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Are New Highs on Lower Volume Bullish?


Prices are rising while trading volume is falling.

What a difference four years makes! After bottoming in March 2009 at 666 -- that devilish number -- the S&P 500 (NYSEARCA:IVV) crossed above its previous all-time high of 1,565 (reached on October 9, 2007) last Friday to close at 1,568. Thank you, Ben BernanQE!
But new market highs are coming on lower trading volume. Is it a problem?

Data from the NYSE Euronext shows a year-over-year 12% drop in handled volume for NYSE stocks, a 15.6% drop for NYSE Arca, a 16.2% drop for Nasdaq listings, and a 13.8% drop for exchange-traded products (ETPs). (See chart below)

Since the 2008 financial crisis, market volume for US stocks on all exchanges has declined by almost half. This is a very different environment from previous down cycles in 1987 and again in 2001, when the appetite for investing/trading in stocks rebounded within a short period.

Then, something happened after the flash crash in 2010. The stock market kept rising even though total capital dried up. And by drying up it we mean volume shrank faster than prices rose. What about now?

Since the short-lived sell-off that took stocks down 20% in mid-2011, total capital has again dried up. Based upon ETFguide's Total Capital Traded (TCT) Indicator, we've approached late 1990s levels at under $10 billion per day.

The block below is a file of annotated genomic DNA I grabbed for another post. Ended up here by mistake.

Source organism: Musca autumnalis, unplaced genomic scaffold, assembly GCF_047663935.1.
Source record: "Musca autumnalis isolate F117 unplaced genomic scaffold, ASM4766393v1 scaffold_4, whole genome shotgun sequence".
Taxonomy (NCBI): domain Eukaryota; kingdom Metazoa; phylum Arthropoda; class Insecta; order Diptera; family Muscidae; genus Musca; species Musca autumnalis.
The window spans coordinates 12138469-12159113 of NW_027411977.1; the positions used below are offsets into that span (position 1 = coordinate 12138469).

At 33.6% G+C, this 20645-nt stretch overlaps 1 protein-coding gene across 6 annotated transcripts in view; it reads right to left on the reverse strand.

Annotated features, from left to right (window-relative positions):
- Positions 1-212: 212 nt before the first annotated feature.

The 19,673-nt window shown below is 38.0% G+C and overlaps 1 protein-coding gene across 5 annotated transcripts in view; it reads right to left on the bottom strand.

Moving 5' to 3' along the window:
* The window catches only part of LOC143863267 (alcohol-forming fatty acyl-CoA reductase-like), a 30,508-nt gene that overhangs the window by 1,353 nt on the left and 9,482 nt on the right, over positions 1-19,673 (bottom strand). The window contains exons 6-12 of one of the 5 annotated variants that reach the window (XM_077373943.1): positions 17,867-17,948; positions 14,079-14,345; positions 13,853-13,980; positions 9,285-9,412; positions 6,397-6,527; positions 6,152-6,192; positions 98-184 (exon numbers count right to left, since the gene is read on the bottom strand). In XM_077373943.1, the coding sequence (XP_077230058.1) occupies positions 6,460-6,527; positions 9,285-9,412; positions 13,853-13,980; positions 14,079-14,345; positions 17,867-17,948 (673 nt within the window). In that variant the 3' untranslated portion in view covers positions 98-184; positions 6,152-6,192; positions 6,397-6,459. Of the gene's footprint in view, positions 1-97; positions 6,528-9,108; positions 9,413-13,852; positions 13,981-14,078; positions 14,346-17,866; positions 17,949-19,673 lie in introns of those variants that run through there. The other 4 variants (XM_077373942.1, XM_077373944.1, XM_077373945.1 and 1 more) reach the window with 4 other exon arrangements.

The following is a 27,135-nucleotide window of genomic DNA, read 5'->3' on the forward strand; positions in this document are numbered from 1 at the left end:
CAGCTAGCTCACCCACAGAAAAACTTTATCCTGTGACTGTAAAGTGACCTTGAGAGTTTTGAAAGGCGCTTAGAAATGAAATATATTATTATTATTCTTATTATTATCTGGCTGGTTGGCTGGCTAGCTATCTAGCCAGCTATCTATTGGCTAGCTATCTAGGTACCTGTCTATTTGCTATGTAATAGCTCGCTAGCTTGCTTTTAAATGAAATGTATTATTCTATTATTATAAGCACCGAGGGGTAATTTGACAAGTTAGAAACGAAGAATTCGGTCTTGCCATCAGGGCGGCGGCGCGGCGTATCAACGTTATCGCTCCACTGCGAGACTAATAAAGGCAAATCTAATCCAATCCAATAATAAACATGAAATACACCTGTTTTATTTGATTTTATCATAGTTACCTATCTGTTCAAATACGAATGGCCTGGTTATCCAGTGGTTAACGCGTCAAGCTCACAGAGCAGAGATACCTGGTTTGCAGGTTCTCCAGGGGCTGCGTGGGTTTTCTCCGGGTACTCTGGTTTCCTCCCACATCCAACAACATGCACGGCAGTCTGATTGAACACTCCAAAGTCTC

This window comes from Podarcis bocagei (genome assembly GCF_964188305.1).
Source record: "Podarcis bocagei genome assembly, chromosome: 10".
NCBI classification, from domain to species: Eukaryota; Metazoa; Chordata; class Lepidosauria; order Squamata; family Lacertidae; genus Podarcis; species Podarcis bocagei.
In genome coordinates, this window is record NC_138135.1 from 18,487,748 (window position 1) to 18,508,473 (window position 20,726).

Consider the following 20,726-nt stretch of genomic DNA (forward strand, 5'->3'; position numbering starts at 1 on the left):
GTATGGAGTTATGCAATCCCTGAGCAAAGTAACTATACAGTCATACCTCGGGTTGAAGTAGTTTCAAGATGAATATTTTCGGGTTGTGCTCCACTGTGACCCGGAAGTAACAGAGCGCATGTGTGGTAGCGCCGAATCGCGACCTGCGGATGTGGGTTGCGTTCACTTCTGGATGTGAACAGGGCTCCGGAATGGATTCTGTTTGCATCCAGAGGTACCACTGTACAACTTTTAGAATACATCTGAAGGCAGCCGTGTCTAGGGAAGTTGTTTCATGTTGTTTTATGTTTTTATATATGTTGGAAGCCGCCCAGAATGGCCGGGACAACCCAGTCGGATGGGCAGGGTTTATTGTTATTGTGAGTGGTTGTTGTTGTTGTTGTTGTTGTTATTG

With average daily TCT back below $10 billion, it is clear the market's rally since 2010 is abnormal and not built on normal supply and demand metrics.

Today, low NYSE trading volume has been offset by corporate mergers and share buybacks (NYSEARCA:PKW), but the sustainability of this activity can only keep the rally alive for so long.

Keep the following in mind:

1. Rising volume on rising prices (NYSEARCA:SPY) is normal whereas rising prices on falling volume is not;

2. Volume normally leads price (INDEXSP:.INX) during a bull move. A new high price (NYSEARCA:IWM) that is not confirmed by volume should be regarded as a red flag;

3. Rising prices (NYSEARCA:DIA) and falling volume are abnormal and indicate a weak and suspect rally.

Also, the length of this particular rally has been unusually long. The average historical duration for cyclical bull markets within a secular bear is only 3.1 years and only two other time periods over the last 100 years have had longer rallies than the current one.
What will be the final sign stocks have topped?

Editor's note: This story by Ron DeLegge originally appeared on

To read more from ETFguide, see:

Has the Trend Turned Negative for Municipal Bonds?

Are Precious Metals Due for a Rebound?

Are European Stocks Oversold?
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